In email fundraising, bigger lists are still coveted, but they’re dragging down key deliverability metrics — and costing groups money.
Those were some of the top-line findings in the latest Nonprofit Email Deliverability Study released by nonprofit technology firm EveryAction on Monday.
For years, the practitioners behind the study have warned that groups were approaching a “cliff” with their email fundraising practices.
Specifically, deliverability issues were increasing because of a lingering bad practice: hitting a group’s entire list with an ask.
Unfortunately, the appeal of sending to a larger group still holds sway among advocacy groups’ leadership despite some practitioners’ best advice: engage with the most productive members of an email list.
“The theme that’s surprising to us is that even sophisticated senders are still not excluding people who are not engaged with their program and that just ends up dragging down the people who are engaged with your program,” said Mike Liddell who runs NGP VAN’s email service EveryAction.
The report is meant to raise awareness of bad email practices and highlight EveryAction’s services. Still, it serves as a touchstone for where the advocacy sector is with email strategy.
In fact, Liddell said that many older decision makers remain wedded to the idea that “bigger is better” when it comes to email lists.
“The reality is that the more engaged your list is, the better it is,” he said.
“Some of it is cultural, some of it is not necessarily with the practitioners, it might be the person who's a level above who still wants that big email list and is still exerting some pressure,” he explained.
“Some of it is just that people are still running the same kind programs that they were running before, and not keeping up with the new trends and tactics that are out there.”
The bottom line is that slipshod email practices — difficult unsubscribes, list renting — are costing groups money, according to Liddell.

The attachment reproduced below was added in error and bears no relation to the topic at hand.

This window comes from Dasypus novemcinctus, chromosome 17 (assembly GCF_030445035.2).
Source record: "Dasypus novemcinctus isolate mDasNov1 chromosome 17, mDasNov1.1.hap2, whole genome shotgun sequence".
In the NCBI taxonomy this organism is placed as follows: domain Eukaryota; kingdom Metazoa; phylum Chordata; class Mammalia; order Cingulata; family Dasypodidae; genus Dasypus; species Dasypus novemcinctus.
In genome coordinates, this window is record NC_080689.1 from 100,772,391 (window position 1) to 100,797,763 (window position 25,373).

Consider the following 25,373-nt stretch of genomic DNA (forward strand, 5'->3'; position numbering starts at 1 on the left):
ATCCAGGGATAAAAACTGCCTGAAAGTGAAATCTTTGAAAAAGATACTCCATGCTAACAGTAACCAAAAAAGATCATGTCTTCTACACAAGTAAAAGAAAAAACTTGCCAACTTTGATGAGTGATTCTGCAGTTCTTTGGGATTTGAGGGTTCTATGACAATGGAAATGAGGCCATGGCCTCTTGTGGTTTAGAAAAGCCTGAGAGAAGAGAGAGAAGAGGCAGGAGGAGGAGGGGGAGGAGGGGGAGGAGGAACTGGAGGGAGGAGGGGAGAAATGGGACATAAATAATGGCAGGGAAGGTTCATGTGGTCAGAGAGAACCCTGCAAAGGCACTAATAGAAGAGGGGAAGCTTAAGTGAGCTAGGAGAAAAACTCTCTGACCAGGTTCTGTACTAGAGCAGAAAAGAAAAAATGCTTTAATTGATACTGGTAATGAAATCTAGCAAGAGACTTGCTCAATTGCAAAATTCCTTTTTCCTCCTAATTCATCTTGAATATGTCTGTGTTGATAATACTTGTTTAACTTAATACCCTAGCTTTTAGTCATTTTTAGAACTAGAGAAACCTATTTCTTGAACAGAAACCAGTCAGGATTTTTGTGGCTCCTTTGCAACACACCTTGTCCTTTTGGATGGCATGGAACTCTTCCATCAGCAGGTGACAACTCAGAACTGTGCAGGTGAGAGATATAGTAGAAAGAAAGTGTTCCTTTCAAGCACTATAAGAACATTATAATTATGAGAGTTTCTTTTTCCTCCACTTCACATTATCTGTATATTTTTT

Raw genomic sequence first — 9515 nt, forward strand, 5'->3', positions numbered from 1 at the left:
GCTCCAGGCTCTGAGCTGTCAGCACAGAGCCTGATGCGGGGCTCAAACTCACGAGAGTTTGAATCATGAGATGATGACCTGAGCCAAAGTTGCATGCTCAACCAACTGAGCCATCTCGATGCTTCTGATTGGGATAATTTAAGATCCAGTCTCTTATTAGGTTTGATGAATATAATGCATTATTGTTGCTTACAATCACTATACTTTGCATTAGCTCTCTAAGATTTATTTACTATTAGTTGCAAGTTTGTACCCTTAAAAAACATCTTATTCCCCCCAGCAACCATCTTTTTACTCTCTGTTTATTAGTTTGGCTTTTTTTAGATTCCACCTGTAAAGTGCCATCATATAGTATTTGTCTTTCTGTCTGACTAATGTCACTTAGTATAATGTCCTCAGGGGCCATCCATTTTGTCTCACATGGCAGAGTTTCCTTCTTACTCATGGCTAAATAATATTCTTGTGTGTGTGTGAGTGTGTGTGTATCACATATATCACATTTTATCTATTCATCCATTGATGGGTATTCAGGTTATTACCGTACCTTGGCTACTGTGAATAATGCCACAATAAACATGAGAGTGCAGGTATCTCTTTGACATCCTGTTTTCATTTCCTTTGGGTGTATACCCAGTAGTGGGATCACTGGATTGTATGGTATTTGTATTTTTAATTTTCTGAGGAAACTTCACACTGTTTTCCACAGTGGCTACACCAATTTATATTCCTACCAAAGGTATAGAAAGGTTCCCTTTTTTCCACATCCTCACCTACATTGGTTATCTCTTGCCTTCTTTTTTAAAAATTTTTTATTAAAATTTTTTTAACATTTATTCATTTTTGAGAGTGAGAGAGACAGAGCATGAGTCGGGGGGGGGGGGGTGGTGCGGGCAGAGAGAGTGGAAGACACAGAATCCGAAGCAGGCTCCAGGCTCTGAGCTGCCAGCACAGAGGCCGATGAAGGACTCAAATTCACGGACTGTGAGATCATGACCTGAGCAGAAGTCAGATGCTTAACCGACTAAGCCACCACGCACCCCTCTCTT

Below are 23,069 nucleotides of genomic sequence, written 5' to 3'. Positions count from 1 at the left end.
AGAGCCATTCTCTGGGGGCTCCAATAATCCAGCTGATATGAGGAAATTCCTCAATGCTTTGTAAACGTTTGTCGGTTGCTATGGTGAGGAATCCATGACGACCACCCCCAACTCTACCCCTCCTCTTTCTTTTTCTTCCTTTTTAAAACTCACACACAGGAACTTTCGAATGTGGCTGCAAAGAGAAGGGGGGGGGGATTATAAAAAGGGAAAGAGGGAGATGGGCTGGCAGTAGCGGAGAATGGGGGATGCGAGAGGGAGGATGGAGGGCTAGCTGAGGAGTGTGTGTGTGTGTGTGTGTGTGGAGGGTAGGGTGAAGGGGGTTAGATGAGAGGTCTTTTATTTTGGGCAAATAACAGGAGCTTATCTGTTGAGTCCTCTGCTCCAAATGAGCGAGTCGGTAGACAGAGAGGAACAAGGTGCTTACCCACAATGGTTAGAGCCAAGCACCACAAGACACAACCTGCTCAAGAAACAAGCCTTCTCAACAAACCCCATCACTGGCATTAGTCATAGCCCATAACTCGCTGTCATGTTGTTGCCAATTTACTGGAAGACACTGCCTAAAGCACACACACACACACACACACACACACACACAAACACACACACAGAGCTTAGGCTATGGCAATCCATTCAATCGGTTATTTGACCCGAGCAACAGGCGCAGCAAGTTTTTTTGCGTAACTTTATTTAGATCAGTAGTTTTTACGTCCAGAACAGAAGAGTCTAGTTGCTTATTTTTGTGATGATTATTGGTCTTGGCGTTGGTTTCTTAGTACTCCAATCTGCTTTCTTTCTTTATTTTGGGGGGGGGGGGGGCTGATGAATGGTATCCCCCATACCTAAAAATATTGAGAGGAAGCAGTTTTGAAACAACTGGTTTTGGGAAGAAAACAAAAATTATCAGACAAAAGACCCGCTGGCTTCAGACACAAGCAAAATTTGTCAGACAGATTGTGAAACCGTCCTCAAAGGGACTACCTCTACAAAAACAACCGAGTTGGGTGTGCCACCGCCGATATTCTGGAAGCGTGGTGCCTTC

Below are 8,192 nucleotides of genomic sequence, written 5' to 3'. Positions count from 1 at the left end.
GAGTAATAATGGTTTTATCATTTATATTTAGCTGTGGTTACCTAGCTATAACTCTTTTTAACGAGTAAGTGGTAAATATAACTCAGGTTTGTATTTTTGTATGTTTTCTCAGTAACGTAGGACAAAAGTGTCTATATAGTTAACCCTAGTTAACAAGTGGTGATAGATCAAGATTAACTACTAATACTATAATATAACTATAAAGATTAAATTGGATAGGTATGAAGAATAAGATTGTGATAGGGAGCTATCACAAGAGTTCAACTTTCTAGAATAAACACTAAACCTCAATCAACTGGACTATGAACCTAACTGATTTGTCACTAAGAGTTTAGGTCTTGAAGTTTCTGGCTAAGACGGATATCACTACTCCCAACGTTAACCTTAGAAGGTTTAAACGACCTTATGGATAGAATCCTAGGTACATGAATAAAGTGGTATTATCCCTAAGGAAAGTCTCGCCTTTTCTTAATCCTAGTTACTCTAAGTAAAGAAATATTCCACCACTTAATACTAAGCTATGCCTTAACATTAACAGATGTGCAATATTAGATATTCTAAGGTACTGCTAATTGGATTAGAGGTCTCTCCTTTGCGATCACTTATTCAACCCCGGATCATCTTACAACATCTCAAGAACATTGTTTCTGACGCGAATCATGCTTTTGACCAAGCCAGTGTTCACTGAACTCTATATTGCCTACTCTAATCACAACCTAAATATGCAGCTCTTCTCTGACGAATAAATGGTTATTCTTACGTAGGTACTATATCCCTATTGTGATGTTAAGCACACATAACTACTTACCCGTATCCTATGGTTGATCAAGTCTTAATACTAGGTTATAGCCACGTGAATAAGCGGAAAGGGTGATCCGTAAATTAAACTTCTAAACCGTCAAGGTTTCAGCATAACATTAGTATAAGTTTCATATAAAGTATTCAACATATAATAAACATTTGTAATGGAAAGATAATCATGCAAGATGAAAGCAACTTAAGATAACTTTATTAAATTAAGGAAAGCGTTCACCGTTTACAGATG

While groups’ open rates are on the rise — they increased 5.74 percent last year to 21.27 on average — the average spam rate was 6 percent higher than in 2016, and 17 percent higher than 2015.
Moreover, on average, more than 24 percent of nonprofit emails ended up in spam folders last year, which likely cost groups around $30,000 each.
To put it in context, Liddell said the average open rate he sees are in the 15-25-percent range. “Anything above that is great, anything below and you’re in trouble,” he said.
Now, different types of emails have different open rates. “You want to track it and see what your trend lines are – you want it to be improving,” he said, advising groups to start off with a welcome series to gauge a subscriber’s interest.
He added that email remains the best fundraising channel, despite the challenges with deliverability and spam. “I don’t think you’re going to see Snapchat fundraising take off anytime soon,” Liddell said.
He also advised allowing recipients to reply directly to the email sender’s address.
“It gives you a sense of what people think of the emails you’re sending out,” Liddell said.
“There’s a money-making opportunity to just monitoring those emails because you may miss some stuff there,” he said, “and it’s a way of keeping your list engaged.”